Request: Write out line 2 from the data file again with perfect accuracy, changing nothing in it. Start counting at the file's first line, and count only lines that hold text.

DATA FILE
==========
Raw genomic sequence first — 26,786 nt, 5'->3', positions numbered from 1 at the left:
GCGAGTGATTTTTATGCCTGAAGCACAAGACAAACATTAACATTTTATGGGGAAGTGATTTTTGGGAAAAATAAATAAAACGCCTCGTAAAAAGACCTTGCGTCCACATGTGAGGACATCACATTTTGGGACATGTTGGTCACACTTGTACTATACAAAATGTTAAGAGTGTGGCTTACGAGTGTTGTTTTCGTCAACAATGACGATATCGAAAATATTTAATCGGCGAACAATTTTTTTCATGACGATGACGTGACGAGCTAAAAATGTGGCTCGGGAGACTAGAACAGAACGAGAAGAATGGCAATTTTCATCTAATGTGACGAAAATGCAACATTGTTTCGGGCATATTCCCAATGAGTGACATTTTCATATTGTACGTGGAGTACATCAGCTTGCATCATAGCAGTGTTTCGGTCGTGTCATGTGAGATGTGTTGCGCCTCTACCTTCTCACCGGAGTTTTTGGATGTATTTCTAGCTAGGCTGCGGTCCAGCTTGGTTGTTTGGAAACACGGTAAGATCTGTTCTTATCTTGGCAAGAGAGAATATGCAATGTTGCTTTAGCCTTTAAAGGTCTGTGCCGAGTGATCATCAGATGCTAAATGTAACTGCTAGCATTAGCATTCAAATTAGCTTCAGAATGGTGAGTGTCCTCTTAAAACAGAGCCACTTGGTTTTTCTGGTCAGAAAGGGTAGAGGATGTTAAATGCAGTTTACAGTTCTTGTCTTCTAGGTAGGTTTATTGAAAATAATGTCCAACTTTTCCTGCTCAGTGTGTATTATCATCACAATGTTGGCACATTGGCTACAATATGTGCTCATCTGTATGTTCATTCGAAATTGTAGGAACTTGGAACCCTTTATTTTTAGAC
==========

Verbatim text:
GCGAGTGATTTTTATGCCTGAAGCACAAGACAAACATTAACATTTTATGGGGAAGTGATTTTTGGGAAAAATAAATAAAACGCCTCGTAAAAAGACCTTGCGTCCACATGTGAGGACATCACATTTTGGGACATGTTGGTCACACTTGTACTATACAAAATGTTAAGAGTGTGGCTTACGAGTGTTGTTTTCGTCAACAATGACGATATCGAAAATATTTAATCGGCGAACAATTTTTTTCATGACGATGACGTGACGAGCTAAAAATGTGGCTCGGGAGACTAGAACAGAACGAGAAGAATGGCAATTTTCATCTAATGTGACGAAAATGCAACATTGTTTCGGGCATATTCCCAATGAGTGACATTTTCATATTGTACGTGGAGTACATCAGCTTGCATCATAGCAGTGTTTCGGTCGTGTCATGTGAGATGTGTTGCGCCTCTACCTTCTCACCGGAGTTTTTGGATGTATTTCTAGCTAGGCTGCGGTCCAGCTTGGTTGTTTGGAAACACGGTAAGATCTGTTCTTATCTTGGCAAGAGAGAATATGCAATGTTGCTTTAGCCTTTAAAGGTCTGTGCCGAGTGATCATCAGATGCTAAATGTAACTGCTAGCATTAGCATTCAAATTAGCTTCAGAATGGTGAGTGTCCTCTTAAAACAGAGCCACTTGGTTTTTCTGGTCAGAAAGGGTAGAGGATGTTAAATGCAGTTTACAGTTCTTGTCTTCTAGGTAGGTTTATTGAAAATAATGTCCAACTTTTCCTGCTCAGTGTGTATTATCATCACAATGTTGGCACATTGGCTACAATATGTGCTCATCTGTATGTTCATTCGAAATTGTAGGAACTTGGAACCCTTTATTTTTAGAC